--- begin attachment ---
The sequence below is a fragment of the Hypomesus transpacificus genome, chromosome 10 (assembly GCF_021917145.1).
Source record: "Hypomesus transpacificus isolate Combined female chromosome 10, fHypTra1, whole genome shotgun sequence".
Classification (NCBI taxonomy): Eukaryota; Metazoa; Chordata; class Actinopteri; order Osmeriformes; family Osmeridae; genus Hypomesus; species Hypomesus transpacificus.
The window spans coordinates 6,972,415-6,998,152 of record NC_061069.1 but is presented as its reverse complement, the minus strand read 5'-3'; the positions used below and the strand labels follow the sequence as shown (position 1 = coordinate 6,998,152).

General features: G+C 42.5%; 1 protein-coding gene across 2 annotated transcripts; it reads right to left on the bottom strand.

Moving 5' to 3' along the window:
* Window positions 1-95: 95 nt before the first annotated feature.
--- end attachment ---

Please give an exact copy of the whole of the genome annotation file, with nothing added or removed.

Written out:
The sequence below is a fragment of the Hypomesus transpacificus genome, chromosome 10 (assembly GCF_021917145.1).
Source record: "Hypomesus transpacificus isolate Combined female chromosome 10, fHypTra1, whole genome shotgun sequence".
Classification (NCBI taxonomy): Eukaryota; Metazoa; Chordata; class Actinopteri; order Osmeriformes; family Osmeridae; genus Hypomesus; species Hypomesus transpacificus.
The window spans coordinates 6,972,415-6,998,152 of record NC_061069.1 but is presented as its reverse complement, the minus strand read 5'-3'; the positions used below and the strand labels follow the sequence as shown (position 1 = coordinate 6,998,152).

General features: G+C 42.5%; 1 protein-coding gene across 2 annotated transcripts; it reads right to left on the bottom strand.

Moving 5' to 3' along the window:
* Window positions 1-95: 95 nt before the first annotated feature.